Unmaking the Band

A highly anticipated music release of 2008 is likely to come from the band Postal Service, whose 2003 album, "Give Up," came to define the instant-messenger generation.

Postal Service was the brainchild of indie pop star Ben Gibbard and electronic mastermind Jimmy Tamborello. Each would record his parts at home and literally mail the result back to the other. Hence, the name.

It seemed like a funny piece of trivia at the time, but Postal Service may have foreshadowed a key trend in musicmaking. It's no secret that the traditional record-label model is not long for this world, but what about the notion of the band itself? A new Web site is challenging the traditional model.

Indaba, which launched earlier this year, provides a meeting ground for musicians. Anyone can upload a track — whether it's a beat, or a melody or a full-fledged song — and can solicit other musicians to record new or different parts. Similarly, musicians looking to add or build on other people's songs can search for these open "sessions," which are tagged by genre and instrument. They can ask to be invited to play and can send audition tracks.

"Most of the users on the site would be classified as serious hobbyists, but it's been interesting because the site has been useful for amateurs, too," said Matt Siegel, one of the site's co-founders. Indaba was founded by Siegel and his Harvard University classmate Daniel Zaccagnino. The name comes from a Zulu word that refers to collaborative forums held by tribal leaders.

"We actually found [the word] on the back of a wine bottle. Maybe it was the wine, but it really resonated with us at the time," said Zaccagnino. "It embodies what we want to create: a place where people can come together from all over the world, especially because there aren't very many places online where musicians feel comfortable."

Though the Indaba guys were at Harvard at the same time as Facebook founder Mark Zuckerberg, and plan to release their own Facebook application, they do not rely on social networking alone to drive the success of the site.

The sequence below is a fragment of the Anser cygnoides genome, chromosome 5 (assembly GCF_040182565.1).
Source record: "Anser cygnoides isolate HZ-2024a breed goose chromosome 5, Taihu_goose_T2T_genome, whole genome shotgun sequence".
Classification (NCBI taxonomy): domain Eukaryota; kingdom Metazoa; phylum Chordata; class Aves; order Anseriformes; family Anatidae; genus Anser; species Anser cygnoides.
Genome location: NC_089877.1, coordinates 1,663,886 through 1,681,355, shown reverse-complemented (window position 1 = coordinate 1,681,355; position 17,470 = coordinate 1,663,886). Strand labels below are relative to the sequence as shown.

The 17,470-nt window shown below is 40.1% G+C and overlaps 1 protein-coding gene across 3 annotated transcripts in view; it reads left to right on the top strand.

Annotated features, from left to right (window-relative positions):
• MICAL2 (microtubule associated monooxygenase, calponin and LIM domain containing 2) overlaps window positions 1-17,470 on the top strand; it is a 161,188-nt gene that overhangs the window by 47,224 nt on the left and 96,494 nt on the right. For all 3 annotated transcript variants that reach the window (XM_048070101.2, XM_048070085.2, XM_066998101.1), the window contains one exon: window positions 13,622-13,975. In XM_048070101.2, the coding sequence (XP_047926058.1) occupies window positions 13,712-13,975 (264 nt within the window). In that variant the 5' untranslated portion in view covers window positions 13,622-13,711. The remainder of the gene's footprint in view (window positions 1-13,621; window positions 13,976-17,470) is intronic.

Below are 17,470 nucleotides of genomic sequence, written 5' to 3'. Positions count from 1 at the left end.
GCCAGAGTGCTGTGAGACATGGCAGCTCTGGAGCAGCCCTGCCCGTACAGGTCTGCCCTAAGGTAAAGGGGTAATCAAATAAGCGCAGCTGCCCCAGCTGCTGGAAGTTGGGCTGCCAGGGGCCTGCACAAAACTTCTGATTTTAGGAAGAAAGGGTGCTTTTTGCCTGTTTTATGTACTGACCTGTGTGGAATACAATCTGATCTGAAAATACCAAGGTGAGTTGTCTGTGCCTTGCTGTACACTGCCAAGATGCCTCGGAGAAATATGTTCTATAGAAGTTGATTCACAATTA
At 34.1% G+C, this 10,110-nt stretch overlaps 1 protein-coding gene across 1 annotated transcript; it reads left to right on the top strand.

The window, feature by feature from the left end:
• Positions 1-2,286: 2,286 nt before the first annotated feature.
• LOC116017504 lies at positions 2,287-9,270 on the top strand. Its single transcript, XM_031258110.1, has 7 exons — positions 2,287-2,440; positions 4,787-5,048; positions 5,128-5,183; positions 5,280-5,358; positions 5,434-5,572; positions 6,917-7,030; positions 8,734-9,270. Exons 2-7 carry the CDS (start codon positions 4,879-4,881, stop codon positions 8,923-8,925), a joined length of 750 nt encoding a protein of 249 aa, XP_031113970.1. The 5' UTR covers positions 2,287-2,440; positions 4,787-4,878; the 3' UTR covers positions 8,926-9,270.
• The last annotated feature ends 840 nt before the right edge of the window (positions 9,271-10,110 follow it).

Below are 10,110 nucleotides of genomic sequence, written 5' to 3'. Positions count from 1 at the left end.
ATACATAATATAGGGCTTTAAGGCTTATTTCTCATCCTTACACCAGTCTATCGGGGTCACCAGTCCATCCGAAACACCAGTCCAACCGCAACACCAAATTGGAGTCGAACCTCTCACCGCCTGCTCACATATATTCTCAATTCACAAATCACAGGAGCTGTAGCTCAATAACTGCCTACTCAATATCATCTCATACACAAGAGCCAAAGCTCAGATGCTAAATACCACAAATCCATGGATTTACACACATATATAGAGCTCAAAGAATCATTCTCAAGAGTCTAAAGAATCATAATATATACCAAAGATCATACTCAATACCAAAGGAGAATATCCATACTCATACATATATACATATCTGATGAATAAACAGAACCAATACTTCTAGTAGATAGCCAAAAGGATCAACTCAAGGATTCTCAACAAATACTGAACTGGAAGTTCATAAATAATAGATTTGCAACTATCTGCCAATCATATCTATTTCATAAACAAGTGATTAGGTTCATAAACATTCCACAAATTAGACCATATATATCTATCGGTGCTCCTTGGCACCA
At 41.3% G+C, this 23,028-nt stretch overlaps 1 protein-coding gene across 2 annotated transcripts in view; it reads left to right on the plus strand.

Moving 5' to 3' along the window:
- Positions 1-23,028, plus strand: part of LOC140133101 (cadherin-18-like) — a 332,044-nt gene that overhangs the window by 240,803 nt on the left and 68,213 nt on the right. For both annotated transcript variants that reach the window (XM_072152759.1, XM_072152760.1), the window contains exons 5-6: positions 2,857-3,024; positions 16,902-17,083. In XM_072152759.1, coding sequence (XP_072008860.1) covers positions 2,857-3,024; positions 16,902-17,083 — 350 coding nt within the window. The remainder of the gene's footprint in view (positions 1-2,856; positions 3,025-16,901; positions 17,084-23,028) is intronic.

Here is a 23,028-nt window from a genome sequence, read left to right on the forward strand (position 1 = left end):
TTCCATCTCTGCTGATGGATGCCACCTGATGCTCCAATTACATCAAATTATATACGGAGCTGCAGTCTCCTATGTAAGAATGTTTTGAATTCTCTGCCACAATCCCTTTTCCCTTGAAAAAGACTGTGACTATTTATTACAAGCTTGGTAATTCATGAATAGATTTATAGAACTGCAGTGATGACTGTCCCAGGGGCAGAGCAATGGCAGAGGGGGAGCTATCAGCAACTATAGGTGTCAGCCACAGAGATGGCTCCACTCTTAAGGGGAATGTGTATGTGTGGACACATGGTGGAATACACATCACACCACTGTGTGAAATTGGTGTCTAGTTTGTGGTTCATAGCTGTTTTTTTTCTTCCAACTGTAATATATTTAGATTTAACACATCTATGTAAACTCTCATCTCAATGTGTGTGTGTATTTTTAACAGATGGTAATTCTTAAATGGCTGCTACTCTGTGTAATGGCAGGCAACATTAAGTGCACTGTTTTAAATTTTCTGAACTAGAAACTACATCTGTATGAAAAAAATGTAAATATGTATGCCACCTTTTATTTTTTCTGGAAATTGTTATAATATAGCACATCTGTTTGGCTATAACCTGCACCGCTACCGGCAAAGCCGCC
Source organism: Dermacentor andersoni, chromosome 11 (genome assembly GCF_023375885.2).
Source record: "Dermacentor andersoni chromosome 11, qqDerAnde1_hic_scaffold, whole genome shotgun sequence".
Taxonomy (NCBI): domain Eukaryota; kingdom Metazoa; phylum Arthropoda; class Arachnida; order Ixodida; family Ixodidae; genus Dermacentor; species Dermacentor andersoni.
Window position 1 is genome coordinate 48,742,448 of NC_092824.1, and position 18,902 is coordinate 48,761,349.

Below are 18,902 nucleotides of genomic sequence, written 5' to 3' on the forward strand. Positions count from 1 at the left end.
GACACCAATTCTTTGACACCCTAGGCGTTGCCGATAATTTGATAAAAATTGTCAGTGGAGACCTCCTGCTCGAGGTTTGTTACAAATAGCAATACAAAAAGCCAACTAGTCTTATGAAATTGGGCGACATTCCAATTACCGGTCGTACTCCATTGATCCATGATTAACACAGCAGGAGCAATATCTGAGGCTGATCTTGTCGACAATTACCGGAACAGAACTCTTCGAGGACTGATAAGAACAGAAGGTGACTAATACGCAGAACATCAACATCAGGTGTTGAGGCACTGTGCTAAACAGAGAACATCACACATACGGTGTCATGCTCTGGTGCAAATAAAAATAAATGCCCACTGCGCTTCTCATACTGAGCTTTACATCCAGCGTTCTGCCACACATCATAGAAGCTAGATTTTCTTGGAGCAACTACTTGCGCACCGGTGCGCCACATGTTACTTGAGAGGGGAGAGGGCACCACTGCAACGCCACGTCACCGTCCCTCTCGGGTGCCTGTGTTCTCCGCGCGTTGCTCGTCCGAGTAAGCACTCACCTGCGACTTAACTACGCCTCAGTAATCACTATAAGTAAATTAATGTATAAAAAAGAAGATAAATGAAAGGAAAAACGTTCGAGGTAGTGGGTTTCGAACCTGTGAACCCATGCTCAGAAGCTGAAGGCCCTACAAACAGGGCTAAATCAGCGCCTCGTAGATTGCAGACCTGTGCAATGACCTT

"The social networks that are really valuable are ones that have a purpose," Siegel said. "We think about our product as a social network, but it's also a Web application. The two are fused together, but they have different, overlapping functions."

The Web application to which Siegel alludes includes not only file transferring but also recording. For users who don't have Pro Tools, the software used by many professional musicians to mix tracks, Indaba offers its own Web-based program.

Of course, no matter the purpose, the worth of a social network is measured by its reach, and Indaba is already global. According to Siegel, the site has 5,000 registered users, 30 percent of whom are outside the United States. The site has benefited from certain "viral incidents," he said, in Russia, South America and Israel.

For many users, Indaba may just be fun and games — a place to experiment, make connections and get feedback. Professional musicians, though, need the reassurance of legal terms to make sure their work is protected. To that end, Indaba allows musicians to negotiate over the rights and establish contractual terms.

"To us, it's really important that artists of all levels can work on real music and overcome the issues of geography and schedules, but we're not trying to change why people create music," Zaccagnino explained.

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